Love with Me Page 1

In loving memory of Henry and Lucy.


“You could have given me notice,” Joy, my best friend of more years than I can count says from the passenger side of my little Audi as I drive us toward the party being thrown tonight for the hospital. “Do you know how hard it is to find someone to cover for me at the clinic in less than forty-eight hours?”

“I’m sorry, I thought I’d mentioned it before,” I reply with a sigh. “You didn’t have to come if it was a pain in the ass.”

She huffs, then taps my shoulder, and I glance down at her. Those green eyes of hers smile up at me.

“I’m sorry for flipping you shit. It’s been a week.”

“Me, too.”

“I’m seriously so proud of you, Jace.” She reaches over to squeeze my hand. “Being named the head of cardiothoracic surgery in your mid-thirties? Dude, you’re a rock star.”

I smirk, but her words mean the world to me. Joy has been my best friend since my freshman year of undergrad. She’s been with me through everything.

I pull into a circular driveway and give my keys to the young kid manning the valet, then Joy slips her hand through my arm, and we walk up the steps toward the party. “You look really pretty. I like this dress.”

“It’s my favorite,” she says with a smile, looking down at the little red number she’s wearing as we enter the ballroom. “And these heels will likely kill me, you’ve been warned.”

I laugh and pass her a glass of champagne, choosing a bottle of water for myself. “Seriously, thanks for coming with me. You never let me down when it comes to these things.”

“Getting dressed up is kind of fun,” she admits and sips her bubbly. Joy is as tall as my shoulder in her heels. Her honey-brown hair is wavy and styled perfectly, and she has minimal makeup.

Because she doesn’t need it.

She’s pretty and funny, and she’s the best friend a guy could ask for. Which is why we’re just friends.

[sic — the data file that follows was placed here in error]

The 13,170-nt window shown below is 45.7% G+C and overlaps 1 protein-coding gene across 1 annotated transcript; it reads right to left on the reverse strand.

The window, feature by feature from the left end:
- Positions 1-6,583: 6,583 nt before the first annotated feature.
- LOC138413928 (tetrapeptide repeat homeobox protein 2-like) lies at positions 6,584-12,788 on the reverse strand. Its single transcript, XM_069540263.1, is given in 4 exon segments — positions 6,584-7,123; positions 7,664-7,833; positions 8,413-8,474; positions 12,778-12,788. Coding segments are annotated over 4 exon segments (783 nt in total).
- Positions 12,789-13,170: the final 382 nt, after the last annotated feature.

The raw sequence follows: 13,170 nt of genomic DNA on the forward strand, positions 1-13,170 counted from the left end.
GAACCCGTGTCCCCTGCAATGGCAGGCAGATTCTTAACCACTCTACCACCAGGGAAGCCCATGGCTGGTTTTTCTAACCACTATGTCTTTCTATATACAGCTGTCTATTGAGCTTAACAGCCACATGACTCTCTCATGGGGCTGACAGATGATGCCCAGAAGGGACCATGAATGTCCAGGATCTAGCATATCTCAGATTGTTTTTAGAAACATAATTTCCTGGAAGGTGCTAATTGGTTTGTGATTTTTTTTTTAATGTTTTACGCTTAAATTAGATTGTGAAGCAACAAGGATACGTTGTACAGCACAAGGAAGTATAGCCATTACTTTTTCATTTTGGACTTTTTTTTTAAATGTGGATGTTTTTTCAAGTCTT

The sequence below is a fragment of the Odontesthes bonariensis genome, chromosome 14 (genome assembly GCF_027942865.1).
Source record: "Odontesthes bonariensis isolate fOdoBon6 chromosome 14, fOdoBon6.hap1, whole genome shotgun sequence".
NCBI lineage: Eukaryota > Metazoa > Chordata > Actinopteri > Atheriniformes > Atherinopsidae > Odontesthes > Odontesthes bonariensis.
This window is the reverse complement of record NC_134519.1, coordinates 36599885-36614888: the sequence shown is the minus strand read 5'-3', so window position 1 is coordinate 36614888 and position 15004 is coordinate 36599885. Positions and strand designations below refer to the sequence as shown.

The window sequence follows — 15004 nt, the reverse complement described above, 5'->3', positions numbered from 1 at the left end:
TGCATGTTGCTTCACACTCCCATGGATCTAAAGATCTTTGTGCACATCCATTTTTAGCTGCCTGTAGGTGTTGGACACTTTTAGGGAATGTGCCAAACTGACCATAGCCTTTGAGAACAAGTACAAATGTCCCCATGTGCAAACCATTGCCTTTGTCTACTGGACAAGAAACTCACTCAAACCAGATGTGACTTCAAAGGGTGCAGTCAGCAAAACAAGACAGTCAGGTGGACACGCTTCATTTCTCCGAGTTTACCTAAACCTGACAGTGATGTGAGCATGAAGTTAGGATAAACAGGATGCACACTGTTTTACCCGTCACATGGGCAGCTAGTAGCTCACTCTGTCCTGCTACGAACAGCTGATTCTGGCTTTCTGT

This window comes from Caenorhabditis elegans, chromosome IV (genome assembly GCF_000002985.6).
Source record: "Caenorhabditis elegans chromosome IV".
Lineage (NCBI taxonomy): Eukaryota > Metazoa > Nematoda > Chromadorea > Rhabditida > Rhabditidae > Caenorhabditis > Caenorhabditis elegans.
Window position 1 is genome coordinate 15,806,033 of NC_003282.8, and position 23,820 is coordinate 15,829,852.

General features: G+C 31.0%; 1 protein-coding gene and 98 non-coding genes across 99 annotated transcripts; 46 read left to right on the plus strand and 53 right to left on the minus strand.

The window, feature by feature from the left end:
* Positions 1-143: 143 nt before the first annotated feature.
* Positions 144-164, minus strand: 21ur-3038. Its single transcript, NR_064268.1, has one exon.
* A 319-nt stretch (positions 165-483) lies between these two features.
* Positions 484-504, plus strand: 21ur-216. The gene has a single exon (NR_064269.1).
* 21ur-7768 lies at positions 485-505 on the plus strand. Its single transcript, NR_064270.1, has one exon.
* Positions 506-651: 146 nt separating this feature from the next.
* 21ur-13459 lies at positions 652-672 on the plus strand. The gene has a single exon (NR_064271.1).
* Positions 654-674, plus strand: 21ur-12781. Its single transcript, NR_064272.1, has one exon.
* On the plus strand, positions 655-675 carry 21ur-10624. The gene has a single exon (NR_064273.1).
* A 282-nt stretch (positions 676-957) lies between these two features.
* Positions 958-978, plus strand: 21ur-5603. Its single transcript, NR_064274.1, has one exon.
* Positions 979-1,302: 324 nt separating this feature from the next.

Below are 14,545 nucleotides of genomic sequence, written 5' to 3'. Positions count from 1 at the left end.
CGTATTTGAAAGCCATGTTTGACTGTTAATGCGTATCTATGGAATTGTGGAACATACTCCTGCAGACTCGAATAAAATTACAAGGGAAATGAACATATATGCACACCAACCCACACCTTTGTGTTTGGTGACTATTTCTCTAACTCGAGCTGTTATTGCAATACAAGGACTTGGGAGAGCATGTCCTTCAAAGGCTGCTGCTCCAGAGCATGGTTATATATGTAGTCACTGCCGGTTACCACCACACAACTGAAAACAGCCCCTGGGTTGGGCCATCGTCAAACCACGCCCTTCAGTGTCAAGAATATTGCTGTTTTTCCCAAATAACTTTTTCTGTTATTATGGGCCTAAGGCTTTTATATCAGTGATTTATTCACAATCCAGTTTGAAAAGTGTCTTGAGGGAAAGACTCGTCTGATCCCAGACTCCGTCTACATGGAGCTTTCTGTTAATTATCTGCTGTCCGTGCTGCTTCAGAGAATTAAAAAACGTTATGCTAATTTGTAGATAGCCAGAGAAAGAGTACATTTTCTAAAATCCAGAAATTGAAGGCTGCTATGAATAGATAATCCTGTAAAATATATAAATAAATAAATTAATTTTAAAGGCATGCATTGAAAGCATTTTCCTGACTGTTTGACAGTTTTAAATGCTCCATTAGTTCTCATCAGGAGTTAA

I don’t need to fuck up a good thing with my libido.

“Also, I wouldn’t miss this for the world. I’m surprised your family isn’t here.”

I shift on my feet, looking around the room. All of the board members are here with their spouses. Colleagues from my department. People I respect and admire.

“They would have come,” I reply with a shrug, “but the family will have a private celebration next week. You’re invited, of course. What made your week bad?” I ask as we make our way to a long table set up with a spread of finger foods.

“A guy brought a carrier full of mice into the clinic, and they all got loose. It was chaos. One of the little suckers was elusive for two days.”

I laugh, picturing Joy chasing mice around her veterinarian clinic.

“It’s funny now, but at the time? Not so much. What about you?”

“Busy,” I reply with a sigh. “Very busy.”

“Because you’re the best cardiothoracic surgeon there is, proven by this shindig thrown in your honor tonight,” she replies with pride in her voice. “Of course, you’re busy. You should take a vacation.”

I snort. There will be no vacation for me for the foreseeable future. With this promotion comes a lot more work. We’re interrupted for the next two hours by colleagues and administrators, wanting to chat and network. Joy is intelligent and charming, another reason I take her to every formal function we have.

I’d be bored to tears without her.

“Congratulations, Jace,” Mick Leamon, my medical director, says as he approaches with his wife, Elizabeth.

“Thank you, sir. You remember my friend Joy Thompson?”

Joy shakes Mick’s hand with a smile, but he looks at me with confusion.

“Of course. Hello, Joy. Still nothing more than friendship here?”

“Oh,” Joy says with a laugh, waving him off. “No, Jace and I are old friends. I’m proud to be his date tonight.”

Mick relaxes with a smile and nods, slapping me on the shoulder with a wink.